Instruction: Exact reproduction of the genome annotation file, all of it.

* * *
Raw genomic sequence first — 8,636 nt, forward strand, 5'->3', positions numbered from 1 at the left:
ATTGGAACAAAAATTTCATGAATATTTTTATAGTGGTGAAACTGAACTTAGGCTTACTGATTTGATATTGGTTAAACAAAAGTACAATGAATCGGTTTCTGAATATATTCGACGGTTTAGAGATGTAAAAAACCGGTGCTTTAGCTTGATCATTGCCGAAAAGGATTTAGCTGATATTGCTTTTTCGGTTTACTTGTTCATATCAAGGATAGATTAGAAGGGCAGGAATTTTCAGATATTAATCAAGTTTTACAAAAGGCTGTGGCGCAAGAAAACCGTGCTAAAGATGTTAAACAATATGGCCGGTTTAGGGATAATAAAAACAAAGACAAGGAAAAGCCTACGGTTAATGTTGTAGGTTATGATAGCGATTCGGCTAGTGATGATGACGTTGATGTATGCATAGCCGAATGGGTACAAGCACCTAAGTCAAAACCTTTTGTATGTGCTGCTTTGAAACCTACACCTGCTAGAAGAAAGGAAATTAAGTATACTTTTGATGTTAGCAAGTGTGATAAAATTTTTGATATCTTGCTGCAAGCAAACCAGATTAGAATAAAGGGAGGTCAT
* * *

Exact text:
Raw genomic sequence first — 8,636 nt, forward strand, 5'->3', positions numbered from 1 at the left:
ATTGGAACAAAAATTTCATGAATATTTTTATAGTGGTGAAACTGAACTTAGGCTTACTGATTTGATATTGGTTAAACAAAAGTACAATGAATCGGTTTCTGAATATATTCGACGGTTTAGAGATGTAAAAAACCGGTGCTTTAGCTTGATCATTGCCGAAAAGGATTTAGCTGATATTGCTTTTTCGGTTTACTTGTTCATATCAAGGATAGATTAGAAGGGCAGGAATTTTCAGATATTAATCAAGTTTTACAAAAGGCTGTGGCGCAAGAAAACCGTGCTAAAGATGTTAAACAATATGGCCGGTTTAGGGATAATAAAAACAAAGACAAGGAAAAGCCTACGGTTAATGTTGTAGGTTATGATAGCGATTCGGCTAGTGATGATGACGTTGATGTATGCATAGCCGAATGGGTACAAGCACCTAAGTCAAAACCTTTTGTATGTGCTGCTTTGAAACCTACACCTGCTAGAAGAAAGGAAATTAAGTATACTTTTGATGTTAGCAAGTGTGATAAAATTTTTGATATCTTGCTGCAAGCAAACCAGATTAGAATAAAGGGAGGTCAT